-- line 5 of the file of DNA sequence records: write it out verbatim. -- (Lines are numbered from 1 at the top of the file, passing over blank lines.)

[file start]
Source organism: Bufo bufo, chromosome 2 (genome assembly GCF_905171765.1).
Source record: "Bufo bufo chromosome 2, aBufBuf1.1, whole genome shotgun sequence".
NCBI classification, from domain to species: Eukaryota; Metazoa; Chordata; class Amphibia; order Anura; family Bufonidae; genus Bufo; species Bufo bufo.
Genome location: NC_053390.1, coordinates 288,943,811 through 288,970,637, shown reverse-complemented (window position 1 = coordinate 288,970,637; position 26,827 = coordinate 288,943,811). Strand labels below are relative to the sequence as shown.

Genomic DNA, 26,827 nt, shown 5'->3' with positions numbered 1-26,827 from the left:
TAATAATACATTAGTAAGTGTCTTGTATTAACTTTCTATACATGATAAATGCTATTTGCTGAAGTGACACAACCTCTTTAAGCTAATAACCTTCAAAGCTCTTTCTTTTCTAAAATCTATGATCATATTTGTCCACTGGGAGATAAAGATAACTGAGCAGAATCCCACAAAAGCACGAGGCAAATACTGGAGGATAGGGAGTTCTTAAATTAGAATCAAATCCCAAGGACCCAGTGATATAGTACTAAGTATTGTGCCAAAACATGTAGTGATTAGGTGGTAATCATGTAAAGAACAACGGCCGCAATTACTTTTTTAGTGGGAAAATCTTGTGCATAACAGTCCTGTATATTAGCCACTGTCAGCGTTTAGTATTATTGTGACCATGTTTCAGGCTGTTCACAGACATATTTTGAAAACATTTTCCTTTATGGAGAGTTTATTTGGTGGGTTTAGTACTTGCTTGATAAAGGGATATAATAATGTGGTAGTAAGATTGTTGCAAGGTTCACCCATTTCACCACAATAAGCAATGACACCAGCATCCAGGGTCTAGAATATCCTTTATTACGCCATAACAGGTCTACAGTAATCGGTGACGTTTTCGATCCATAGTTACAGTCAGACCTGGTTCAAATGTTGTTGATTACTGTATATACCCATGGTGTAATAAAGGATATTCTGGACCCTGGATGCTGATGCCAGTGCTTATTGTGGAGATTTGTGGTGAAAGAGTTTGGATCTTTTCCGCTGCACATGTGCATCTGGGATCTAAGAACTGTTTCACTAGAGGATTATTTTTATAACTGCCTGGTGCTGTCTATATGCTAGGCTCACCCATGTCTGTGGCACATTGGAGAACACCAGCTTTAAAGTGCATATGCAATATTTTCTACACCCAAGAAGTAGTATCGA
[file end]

Genomic DNA, 26,827 nt, shown 5'->3' with positions numbered 1-26,827 from the left: